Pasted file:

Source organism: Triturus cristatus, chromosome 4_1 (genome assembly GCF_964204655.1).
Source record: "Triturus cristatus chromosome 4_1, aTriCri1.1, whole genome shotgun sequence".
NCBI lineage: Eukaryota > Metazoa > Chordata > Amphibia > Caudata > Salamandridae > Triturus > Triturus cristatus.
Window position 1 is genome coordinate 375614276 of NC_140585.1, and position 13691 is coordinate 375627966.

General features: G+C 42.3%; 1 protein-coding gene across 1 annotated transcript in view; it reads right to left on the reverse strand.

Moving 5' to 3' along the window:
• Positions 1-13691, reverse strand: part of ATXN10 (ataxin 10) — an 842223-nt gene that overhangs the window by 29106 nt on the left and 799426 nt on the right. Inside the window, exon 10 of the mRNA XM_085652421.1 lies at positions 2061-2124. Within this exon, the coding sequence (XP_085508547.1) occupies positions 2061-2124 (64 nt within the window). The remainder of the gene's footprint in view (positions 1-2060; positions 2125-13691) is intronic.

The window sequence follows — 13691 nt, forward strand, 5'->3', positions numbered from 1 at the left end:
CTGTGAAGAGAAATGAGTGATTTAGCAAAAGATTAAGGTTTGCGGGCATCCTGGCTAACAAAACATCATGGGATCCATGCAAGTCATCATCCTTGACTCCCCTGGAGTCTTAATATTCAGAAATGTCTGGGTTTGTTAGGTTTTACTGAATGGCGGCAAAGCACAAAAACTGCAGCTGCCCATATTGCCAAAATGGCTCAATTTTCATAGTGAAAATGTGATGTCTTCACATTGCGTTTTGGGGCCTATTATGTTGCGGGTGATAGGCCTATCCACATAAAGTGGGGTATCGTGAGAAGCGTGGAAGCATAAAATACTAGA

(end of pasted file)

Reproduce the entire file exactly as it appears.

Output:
Source organism: Triturus cristatus, chromosome 4_1 (genome assembly GCF_964204655.1).
Source record: "Triturus cristatus chromosome 4_1, aTriCri1.1, whole genome shotgun sequence".
NCBI lineage: Eukaryota > Metazoa > Chordata > Amphibia > Caudata > Salamandridae > Triturus > Triturus cristatus.
Window position 1 is genome coordinate 375614276 of NC_140585.1, and position 13691 is coordinate 375627966.

General features: G+C 42.3%; 1 protein-coding gene across 1 annotated transcript in view; it reads right to left on the reverse strand.

Moving 5' to 3' along the window:
• Positions 1-13691, reverse strand: part of ATXN10 (ataxin 10) — an 842223-nt gene that overhangs the window by 29106 nt on the left and 799426 nt on the right. Inside the window, exon 10 of the mRNA XM_085652421.1 lies at positions 2061-2124. Within this exon, the coding sequence (XP_085508547.1) occupies positions 2061-2124 (64 nt within the window). The remainder of the gene's footprint in view (positions 1-2060; positions 2125-13691) is intronic.

The window sequence follows — 13691 nt, forward strand, 5'->3', positions numbered from 1 at the left end:
CTGTGAAGAGAAATGAGTGATTTAGCAAAAGATTAAGGTTTGCGGGCATCCTGGCTAACAAAACATCATGGGATCCATGCAAGTCATCATCCTTGACTCCCCTGGAGTCTTAATATTCAGAAATGTCTGGGTTTGTTAGGTTTTACTGAATGGCGGCAAAGCACAAAAACTGCAGCTGCCCATATTGCCAAAATGGCTCAATTTTCATAGTGAAAATGTGATGTCTTCACATTGCGTTTTGGGGCCTATTATGTTGCGGGTGATAGGCCTATCCACATAAAGTGGGGTATCGTGAGAAGCGTGGAAGCATAAAATACTAGA